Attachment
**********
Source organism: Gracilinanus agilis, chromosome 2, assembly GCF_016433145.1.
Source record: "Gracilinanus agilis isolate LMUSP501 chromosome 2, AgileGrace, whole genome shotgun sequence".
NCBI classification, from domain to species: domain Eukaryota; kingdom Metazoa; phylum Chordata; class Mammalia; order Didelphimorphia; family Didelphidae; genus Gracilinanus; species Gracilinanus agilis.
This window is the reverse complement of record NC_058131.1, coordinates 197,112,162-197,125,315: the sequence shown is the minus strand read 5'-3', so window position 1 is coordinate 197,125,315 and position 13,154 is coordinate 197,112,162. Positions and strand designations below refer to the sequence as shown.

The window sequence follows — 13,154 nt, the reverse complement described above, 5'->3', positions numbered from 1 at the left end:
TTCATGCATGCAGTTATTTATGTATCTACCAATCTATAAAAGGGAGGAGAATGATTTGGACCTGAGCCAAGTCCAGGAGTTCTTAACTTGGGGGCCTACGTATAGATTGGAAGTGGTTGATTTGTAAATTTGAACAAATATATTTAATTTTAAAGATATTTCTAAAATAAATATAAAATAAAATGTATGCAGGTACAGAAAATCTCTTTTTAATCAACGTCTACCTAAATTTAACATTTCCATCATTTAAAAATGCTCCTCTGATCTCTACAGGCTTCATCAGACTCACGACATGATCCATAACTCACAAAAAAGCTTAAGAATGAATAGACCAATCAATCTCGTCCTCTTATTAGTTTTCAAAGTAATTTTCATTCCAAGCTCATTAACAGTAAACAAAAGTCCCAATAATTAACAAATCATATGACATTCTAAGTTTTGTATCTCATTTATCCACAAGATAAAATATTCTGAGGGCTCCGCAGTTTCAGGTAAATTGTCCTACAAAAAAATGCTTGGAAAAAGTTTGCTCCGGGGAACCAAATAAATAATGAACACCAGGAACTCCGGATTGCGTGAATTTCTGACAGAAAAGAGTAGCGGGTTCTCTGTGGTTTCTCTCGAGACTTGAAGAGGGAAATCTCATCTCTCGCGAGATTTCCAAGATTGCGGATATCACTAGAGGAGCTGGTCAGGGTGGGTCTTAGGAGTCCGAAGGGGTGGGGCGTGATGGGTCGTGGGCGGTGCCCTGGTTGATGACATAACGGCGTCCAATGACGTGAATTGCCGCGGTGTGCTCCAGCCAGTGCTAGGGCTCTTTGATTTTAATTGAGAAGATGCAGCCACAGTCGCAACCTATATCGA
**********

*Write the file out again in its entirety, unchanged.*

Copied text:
Source organism: Gracilinanus agilis, chromosome 2, assembly GCF_016433145.1.
Source record: "Gracilinanus agilis isolate LMUSP501 chromosome 2, AgileGrace, whole genome shotgun sequence".
NCBI classification, from domain to species: domain Eukaryota; kingdom Metazoa; phylum Chordata; class Mammalia; order Didelphimorphia; family Didelphidae; genus Gracilinanus; species Gracilinanus agilis.
This window is the reverse complement of record NC_058131.1, coordinates 197,112,162-197,125,315: the sequence shown is the minus strand read 5'-3', so window position 1 is coordinate 197,125,315 and position 13,154 is coordinate 197,112,162. Positions and strand designations below refer to the sequence as shown.

The window sequence follows — 13,154 nt, the reverse complement described above, 5'->3', positions numbered from 1 at the left end:
TTCATGCATGCAGTTATTTATGTATCTACCAATCTATAAAAGGGAGGAGAATGATTTGGACCTGAGCCAAGTCCAGGAGTTCTTAACTTGGGGGCCTACGTATAGATTGGAAGTGGTTGATTTGTAAATTTGAACAAATATATTTAATTTTAAAGATATTTCTAAAATAAATATAAAATAAAATGTATGCAGGTACAGAAAATCTCTTTTTAATCAACGTCTACCTAAATTTAACATTTCCATCATTTAAAAATGCTCCTCTGATCTCTACAGGCTTCATCAGACTCACGACATGATCCATAACTCACAAAAAAGCTTAAGAATGAATAGACCAATCAATCTCGTCCTCTTATTAGTTTTCAAAGTAATTTTCATTCCAAGCTCATTAACAGTAAACAAAAGTCCCAATAATTAACAAATCATATGACATTCTAAGTTTTGTATCTCATTTATCCACAAGATAAAATATTCTGAGGGCTCCGCAGTTTCAGGTAAATTGTCCTACAAAAAAATGCTTGGAAAAAGTTTGCTCCGGGGAACCAAATAAATAATGAACACCAGGAACTCCGGATTGCGTGAATTTCTGACAGAAAAGAGTAGCGGGTTCTCTGTGGTTTCTCTCGAGACTTGAAGAGGGAAATCTCATCTCTCGCGAGATTTCCAAGATTGCGGATATCACTAGAGGAGCTGGTCAGGGTGGGTCTTAGGAGTCCGAAGGGGTGGGGCGTGATGGGTCGTGGGCGGTGCCCTGGTTGATGACATAACGGCGTCCAATGACGTGAATTGCCGCGGTGTGCTCCAGCCAGTGCTAGGGCTCTTTGATTTTAATTGAGAAGATGCAGCCACAGTCGCAACCTATATCGA